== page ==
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In the midst of the war to save Canada’s ancient forests | Natural Issues

Vancouver Island, Canada – A major battle to save the last tropical rain forest on the island of Vancouver, Canada is in full swing, as police and forest rangers engage cats and mice to drive through dense jungles.

The Rainforest Flying Squad is seeking to stop logging companies from taking over the old trees in the Fairy Creek forest, a region with a region of ancient British Columbia (BC).

The Royal Canadian Mounted Police (RCMP) has arrested more than 150 people in the past three weeks in a bid to force a law passed in March by Teal-Jones Group, one of the largest logging companies, to remove forest rangers.

But this did not deter hundreds of hundreds of freedom fighters, who had flocked to the west coast of Canada to try to save the vast rainforest forests, which are in short supply of western red cedar and yellow cedar trees, some of which are said to be between 800 and 2,000 years old.

“I’m telling you that from Monday all the camps are still open,” said Saul Arbess, a cultural scientist in Victoria, BC, who has been involved in blockades since its inception last August. Freedom fighters live in various locations where the Rainforest Airlines has decided to ban loggers from cutting down trees.

A woman, a member of a human rights group that is working hard to eradicate deforestation, lives in a three-acre camp at Waterfall camp on Fairy Creek in Vancouver Island on May 27 [Jen Osborne/Reuters]

They are considered to be former to the BC government if they are over 250 years old, measuring 25 meters (82 feet) and measuring 3.5 meters (12 feet) in diameter. Trees form dense tropical rain forests, mountains where endangered species such as the Western screech owl and a combination of firs and hemlocks for decades.

“These trees are universal in nature and are the oldest in the world. And if you cut them down, you’re not just destroying the environment, you’re on the verge of extinction,” Arbess told Al Jazeera. “That’s the struggle.”

The company is defending the system

Teal-Jones Group has a 46 License of Farm, which includes the Fairy Creek area. The permit covers 3,828 hectares (9459 acres) of old forest; and one of the last waterless feet on Vancouver Island.

The company, which acquired logging and milling rights in the BC Province in 2004, has the potential to raise $ 20m by cutting 200 hectares of trees here. Large-scale trees are admired by the industry for their “solid wood” – smooth and suitable for things like shingles and ornaments.

In an email to Al Jazeera, a representative of Teal-Jones said he has the right to harvest in an area where there are disputes. “We are a profit maker. We do not sell prices or services but we grind all the timber we cut here in the region, using 100% of each block,” he says.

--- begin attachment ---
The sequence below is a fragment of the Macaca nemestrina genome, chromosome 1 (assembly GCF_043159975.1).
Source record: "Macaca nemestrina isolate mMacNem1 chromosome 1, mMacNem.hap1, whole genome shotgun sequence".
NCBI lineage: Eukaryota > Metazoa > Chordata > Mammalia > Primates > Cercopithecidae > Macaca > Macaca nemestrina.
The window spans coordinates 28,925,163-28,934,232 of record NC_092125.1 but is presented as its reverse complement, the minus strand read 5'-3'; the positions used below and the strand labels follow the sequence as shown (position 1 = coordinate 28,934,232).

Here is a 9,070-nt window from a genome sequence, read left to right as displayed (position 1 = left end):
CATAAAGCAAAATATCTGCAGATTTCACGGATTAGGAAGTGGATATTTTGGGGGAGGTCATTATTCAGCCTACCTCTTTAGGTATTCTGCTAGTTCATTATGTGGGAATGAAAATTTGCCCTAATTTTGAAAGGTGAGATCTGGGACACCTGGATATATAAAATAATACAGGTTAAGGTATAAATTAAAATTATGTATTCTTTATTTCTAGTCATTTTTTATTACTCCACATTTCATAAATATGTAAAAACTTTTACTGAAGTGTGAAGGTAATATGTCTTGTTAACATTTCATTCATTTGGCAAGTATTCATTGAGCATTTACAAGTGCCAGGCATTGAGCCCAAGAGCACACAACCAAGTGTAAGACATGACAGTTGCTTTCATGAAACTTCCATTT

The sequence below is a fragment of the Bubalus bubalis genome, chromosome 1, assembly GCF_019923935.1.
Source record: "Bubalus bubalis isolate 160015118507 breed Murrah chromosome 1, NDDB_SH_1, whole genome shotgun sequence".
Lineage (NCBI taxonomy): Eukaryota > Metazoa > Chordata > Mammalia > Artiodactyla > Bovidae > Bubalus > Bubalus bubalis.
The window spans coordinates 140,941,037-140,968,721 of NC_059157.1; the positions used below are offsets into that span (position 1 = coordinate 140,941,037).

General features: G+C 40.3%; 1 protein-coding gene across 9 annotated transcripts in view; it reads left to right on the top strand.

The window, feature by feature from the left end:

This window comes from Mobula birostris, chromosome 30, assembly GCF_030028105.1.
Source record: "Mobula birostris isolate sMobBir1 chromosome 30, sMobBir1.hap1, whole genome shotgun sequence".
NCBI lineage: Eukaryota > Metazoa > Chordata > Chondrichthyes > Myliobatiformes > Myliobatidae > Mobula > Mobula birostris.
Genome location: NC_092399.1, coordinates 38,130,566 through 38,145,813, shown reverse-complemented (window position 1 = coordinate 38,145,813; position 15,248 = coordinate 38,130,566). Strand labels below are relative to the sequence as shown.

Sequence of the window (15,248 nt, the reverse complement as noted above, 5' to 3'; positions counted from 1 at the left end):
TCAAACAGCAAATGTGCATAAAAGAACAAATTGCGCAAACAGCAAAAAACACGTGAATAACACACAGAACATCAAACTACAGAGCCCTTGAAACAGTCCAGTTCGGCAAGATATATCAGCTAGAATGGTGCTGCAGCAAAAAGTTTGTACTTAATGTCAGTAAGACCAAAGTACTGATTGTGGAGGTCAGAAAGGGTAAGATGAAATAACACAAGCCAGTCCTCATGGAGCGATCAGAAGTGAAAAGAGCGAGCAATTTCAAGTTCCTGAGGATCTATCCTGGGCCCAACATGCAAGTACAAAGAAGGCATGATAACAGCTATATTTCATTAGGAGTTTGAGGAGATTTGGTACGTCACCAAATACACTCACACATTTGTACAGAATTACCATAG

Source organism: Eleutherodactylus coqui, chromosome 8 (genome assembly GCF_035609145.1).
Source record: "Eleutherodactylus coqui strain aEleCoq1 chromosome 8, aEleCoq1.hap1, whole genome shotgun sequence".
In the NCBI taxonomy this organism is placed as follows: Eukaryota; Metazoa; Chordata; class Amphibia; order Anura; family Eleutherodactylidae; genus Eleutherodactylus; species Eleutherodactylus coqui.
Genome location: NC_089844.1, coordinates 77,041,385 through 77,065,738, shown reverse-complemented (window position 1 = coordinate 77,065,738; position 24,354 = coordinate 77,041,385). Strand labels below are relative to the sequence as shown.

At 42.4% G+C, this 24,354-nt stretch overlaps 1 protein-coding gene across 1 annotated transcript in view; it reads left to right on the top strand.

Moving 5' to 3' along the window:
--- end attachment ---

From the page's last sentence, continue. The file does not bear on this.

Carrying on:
Opponents hug after protests over Fairy Creek cut off Vancouver Island, May 24 [Jen Osborne/Reuters]

“Teal Jones has a decades-long history of links to the First Nations, sustainable forest management, and innovation in BC. The company plants more than one million trees annually.”

In a statement to The Canada Press, Gerrie Kotze, vice-president of Teal Cedar’s, a supporter of the Teal-Jones Group, also said the company’s plans for the region were “unelected”. Kotze said the company is only planning to harvest “small areas above water” – about 200 hectares (494 acres) – and that most of Fairy Creek’s water resources are not available for deforestation.

But foresters, about 15 years old, are chasing chains and tying themselves to the ground and settling in trees to block intruders, while other helpers are interested in being arrested for what they believe is a change. “Old natural habitats make up less than 1 percent (860,000 hectares) of the remaining BC forests,” Greenpeace he says.

‘Holy spiritual sanctuary’

The area in question is located in the Pacheedaht and Ditidaht First Nations, which are located between the colonial, elected leadership that appears to be in favor of deforestation – and the traditional leadership that has opposed it.

“My grandfather asked us for the Ferry Lake area, with two rivers there, and our spiritual sanctuary,” Pacheedaht Director Bill Jones, 81, told Al Jazeera. “If the trees are cut down, I think this will be the end of our hope of reviving our old culture, which died in the jungle – that we will never have a way to end our original, spiritual relationship.”

Jones survived a notorious Canadian crime residential schools, the dictatorship that the government instituted from the late 19th century to 1996. Indian children were forcibly removed from their homes and sent to school, where they were often subjected to all kinds of violence.